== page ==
They told me I didn’t have to chose right away, but I did. Then, since I was at work, I went to tell my supervisor I was losing the baby. We cried together.
A week later they put the tent in, to open my cervix so they could extract him. It was a quick but uncomfortable procedure. I came back two days later. There was a blur of paperwork and explanations. My doctor offered to insert an IUD while she was removing him so I wouldn’t have to worry about getting pregnant afterwards, and I agreed. The procedure itself was explained to me, but I was unconscious for it.
My parents argued with me about the abortion. I felt, although they have never agreed, they wanted me to carry Vincent to term to assuage their guilt over cursing me with the same disease. My father has argued with me if he believed as I did, I would not be here, and I point out to him I wouldn’t know the difference.
We are both believers in the right-to-die movement as well, because when the end comes, it is slow and painful. My mother believes in a lot of alternate medicine and has told me at various times I only needed the surgery because I didn’t ‘want’ to be well. I eventually ended contact with her.
What His Life Would Have Been
Five months later, around the time my son was due, I was diagnosed with cancer again. It was a unique type of tumor called a Desmoid, which arises from scar tissue. It was literally a tumor arising from my first surgery. I was on chemotherapy for two years to tame the aggressive tumor, at one point even ending up in end-of-life care because I was so close to death.
Every step of the way I was reminded of what my son would be going through if I kept him. I wouldn’t have been able to breastfeed him because the chemo drugs would be in my milk. I wouldn’t have been able to keep up with him as he learned to walk and crawl.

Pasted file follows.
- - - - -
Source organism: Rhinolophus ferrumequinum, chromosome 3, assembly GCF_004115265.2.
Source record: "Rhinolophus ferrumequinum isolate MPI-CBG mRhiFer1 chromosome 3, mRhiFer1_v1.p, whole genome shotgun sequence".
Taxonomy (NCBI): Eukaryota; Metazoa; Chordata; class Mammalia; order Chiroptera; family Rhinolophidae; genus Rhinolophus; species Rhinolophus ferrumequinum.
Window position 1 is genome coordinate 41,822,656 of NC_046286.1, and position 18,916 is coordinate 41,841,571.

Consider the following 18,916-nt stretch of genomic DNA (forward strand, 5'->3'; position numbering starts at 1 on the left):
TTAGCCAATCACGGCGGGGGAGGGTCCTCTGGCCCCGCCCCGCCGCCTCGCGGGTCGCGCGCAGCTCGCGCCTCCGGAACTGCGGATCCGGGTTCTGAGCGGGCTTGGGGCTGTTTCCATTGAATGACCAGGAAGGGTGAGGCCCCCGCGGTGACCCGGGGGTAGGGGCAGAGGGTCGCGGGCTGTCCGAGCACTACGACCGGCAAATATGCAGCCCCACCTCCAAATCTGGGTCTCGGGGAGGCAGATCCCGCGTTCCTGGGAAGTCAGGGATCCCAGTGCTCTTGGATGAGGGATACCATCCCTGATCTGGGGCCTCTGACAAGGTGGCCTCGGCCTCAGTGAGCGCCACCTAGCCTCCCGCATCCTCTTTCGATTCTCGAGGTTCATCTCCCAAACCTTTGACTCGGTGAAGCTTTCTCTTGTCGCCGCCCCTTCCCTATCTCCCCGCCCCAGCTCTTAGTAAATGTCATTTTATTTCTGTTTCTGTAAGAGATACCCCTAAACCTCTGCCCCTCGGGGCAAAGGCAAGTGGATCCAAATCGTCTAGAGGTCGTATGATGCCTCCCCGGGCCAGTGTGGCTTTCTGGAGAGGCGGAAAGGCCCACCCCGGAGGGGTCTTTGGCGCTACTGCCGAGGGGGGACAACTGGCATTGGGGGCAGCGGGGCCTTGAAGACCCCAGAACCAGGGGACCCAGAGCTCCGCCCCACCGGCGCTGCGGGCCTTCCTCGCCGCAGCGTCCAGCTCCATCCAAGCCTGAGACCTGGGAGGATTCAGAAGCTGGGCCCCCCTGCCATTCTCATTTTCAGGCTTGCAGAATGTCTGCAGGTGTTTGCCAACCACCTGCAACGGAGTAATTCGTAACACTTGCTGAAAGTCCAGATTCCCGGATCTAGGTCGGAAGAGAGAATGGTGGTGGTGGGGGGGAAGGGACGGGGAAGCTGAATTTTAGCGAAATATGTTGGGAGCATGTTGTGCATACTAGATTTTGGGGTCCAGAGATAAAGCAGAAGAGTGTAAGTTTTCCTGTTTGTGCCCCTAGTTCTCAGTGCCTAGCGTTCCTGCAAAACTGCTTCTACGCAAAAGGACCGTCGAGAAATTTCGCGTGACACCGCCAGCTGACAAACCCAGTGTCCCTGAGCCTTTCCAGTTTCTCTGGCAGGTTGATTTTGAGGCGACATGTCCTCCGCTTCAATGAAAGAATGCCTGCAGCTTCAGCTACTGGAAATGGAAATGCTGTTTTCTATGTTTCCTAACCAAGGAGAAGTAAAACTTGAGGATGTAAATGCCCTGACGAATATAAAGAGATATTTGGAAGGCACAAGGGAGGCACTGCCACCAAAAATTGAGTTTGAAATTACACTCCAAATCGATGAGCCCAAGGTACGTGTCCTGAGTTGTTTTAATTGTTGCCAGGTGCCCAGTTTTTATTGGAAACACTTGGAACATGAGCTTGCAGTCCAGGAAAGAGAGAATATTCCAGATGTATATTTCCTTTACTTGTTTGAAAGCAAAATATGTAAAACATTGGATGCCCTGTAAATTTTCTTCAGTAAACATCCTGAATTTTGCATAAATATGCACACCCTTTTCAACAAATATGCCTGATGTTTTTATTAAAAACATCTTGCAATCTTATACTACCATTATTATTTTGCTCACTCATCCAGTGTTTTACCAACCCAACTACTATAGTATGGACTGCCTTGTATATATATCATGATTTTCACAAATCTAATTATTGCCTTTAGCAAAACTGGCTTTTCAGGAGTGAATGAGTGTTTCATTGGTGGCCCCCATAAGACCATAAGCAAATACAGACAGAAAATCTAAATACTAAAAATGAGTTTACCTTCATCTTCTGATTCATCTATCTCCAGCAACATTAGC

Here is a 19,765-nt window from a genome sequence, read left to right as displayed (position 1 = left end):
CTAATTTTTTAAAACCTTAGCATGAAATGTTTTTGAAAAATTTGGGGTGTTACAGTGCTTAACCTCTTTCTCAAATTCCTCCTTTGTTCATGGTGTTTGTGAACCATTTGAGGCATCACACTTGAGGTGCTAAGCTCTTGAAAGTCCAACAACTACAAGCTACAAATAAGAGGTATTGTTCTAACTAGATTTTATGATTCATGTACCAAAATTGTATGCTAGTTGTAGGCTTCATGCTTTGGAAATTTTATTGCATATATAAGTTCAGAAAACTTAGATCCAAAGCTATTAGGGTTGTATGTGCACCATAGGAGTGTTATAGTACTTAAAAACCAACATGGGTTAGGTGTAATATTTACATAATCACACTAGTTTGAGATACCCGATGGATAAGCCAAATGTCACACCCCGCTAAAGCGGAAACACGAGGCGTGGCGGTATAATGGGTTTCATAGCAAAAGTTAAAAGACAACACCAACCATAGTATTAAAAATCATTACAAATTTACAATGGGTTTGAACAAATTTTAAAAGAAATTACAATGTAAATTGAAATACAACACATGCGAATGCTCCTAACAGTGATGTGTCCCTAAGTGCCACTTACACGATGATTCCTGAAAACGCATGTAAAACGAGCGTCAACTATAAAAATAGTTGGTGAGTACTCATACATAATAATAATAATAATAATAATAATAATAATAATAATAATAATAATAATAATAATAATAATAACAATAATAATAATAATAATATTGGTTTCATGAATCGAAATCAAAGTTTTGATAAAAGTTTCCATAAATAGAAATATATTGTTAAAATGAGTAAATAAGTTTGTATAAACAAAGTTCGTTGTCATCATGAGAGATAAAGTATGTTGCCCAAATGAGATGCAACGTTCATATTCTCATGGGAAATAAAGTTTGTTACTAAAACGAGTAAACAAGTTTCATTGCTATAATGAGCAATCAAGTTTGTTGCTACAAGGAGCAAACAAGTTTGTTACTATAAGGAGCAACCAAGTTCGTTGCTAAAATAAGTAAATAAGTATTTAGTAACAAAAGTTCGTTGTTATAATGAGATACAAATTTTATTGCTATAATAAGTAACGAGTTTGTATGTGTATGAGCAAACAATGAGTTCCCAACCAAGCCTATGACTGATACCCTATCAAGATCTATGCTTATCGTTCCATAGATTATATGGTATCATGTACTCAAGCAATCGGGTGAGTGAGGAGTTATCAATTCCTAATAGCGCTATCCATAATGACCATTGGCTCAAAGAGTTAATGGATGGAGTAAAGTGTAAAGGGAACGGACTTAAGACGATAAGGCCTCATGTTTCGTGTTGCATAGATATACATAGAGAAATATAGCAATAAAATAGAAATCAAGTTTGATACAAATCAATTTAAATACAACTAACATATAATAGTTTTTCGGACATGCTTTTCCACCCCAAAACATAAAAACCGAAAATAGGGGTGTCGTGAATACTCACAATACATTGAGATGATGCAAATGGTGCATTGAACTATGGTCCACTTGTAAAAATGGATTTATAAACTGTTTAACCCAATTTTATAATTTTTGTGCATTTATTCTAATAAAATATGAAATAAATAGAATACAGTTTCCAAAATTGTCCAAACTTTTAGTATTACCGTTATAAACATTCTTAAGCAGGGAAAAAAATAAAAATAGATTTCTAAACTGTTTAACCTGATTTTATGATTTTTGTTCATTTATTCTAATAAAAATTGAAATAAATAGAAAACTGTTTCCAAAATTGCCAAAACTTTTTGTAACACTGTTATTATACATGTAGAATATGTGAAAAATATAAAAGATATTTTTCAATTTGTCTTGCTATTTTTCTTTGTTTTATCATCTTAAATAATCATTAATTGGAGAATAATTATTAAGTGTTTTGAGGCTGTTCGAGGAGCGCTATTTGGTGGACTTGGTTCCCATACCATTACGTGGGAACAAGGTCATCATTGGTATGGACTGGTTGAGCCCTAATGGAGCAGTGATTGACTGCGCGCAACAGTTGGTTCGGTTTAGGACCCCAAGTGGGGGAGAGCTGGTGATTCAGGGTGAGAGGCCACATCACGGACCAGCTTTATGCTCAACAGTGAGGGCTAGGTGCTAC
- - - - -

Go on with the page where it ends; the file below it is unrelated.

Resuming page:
We would have been constantly dropping him off at daycare so I could be rushed to the emergency room. If I had died that weekend I was in end-of-life care, my son would have grown up knowing I had died from a disease I had passed on to him.
He would be six years old now, wondering and waiting for cancer to claim him as well.
I’ve recovered from that tumor, but my life hangs even more by a thread. Any abdominal surgery I have could potentially become a new tumor. I know the cancer will come back, and I will need more surgery.
Thoughts On Roe v. Wade
I live in Canada, but the choice of the American Supreme Court resonated around the world. I know there are women in the United States with my condition who now struggle with their options. They can’t chose to have any pregnancy tested, intended or not, because of how late the testing must be done, they would not be able to abort a fetus who tested positive.
Some people argue you could better prepare a child who tested positive if you know at an early age, but you can test after they are born then. The choice is between rolling the dice or not.
I’ve often said if I were in the United States, I would be dead by now. I know health care there is very expensive. I also know my parents wouldn’t have paid for my surgery, and at 19 I doubt I would have workplace benefits or savings to cover it. So I would be dead from colon cancer.
If I lived in the United States, the decision to reverse Roe v. Wade would have sent me to my doctor to ask for a tubal ligation. I would rather forever give up my ability to carry a child than risk having one with my disease.
I couldn’t chose this life for my son, as I wouldn’t wish it on my worst enemy. I’m strong, but every day is a challenge.
People want to take that choice away from me, but I am strong. I claim my health, my choices, and my future.”
This story was submitted to Love What Matters by Lee-Ann Sabean of Barrie, Ontario, Canada. You can follow her journey on Instagram. Submit your own story here, and be sure to subscribe to our free email newsletter for our best stories, and YouTube for our best videos.